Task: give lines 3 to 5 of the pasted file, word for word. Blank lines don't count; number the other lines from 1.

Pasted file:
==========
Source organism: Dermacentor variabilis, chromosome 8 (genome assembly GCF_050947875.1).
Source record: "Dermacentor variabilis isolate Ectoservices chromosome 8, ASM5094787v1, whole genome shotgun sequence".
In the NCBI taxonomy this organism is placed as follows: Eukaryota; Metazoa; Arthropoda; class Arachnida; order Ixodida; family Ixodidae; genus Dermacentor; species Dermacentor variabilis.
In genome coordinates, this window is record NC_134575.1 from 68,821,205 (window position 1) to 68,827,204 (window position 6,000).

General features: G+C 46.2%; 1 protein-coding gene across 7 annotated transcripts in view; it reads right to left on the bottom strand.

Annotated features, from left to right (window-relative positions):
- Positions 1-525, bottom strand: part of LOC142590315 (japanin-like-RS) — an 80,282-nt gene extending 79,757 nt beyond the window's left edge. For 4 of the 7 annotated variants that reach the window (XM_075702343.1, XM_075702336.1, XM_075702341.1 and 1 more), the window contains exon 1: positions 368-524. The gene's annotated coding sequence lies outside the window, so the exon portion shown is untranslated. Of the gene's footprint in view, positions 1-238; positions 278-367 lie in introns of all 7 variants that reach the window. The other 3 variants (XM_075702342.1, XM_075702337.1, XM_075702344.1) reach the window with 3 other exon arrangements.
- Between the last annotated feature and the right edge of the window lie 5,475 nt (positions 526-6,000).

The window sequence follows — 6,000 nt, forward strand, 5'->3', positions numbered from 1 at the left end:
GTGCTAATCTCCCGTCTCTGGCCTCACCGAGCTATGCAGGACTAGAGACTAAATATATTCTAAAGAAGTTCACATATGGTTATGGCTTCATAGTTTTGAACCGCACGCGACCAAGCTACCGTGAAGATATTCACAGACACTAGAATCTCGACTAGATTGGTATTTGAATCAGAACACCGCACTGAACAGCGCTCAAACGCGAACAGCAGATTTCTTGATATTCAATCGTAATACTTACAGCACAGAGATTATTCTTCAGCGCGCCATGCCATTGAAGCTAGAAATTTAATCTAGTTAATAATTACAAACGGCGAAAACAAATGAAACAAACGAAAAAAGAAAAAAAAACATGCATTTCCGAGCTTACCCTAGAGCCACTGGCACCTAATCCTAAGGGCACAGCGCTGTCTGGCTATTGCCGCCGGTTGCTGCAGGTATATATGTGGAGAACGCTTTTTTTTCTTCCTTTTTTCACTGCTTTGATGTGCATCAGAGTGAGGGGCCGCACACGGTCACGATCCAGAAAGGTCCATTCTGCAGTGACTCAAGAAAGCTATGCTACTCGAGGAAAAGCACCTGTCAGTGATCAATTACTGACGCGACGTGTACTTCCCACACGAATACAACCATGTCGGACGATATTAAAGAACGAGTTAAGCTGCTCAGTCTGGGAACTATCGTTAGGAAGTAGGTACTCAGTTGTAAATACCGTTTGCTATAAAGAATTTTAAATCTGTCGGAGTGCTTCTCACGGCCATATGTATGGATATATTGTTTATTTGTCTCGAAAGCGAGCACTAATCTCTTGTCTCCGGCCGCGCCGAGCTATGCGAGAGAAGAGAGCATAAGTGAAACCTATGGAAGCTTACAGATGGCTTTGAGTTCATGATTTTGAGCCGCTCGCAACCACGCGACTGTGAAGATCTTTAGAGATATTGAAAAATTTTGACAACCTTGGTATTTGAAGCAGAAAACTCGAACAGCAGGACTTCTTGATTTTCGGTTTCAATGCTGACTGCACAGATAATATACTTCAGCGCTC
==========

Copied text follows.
In the NCBI taxonomy this organism is placed as follows: Eukaryota; Metazoa; Arthropoda; class Arachnida; order Ixodida; family Ixodidae; genus Dermacentor; species Dermacentor variabilis.
In genome coordinates, this window is record NC_134575.1 from 68,821,205 (window position 1) to 68,827,204 (window position 6,000).

General features: G+C 46.2%; 1 protein-coding gene across 7 annotated transcripts in view; it reads right to left on the bottom strand.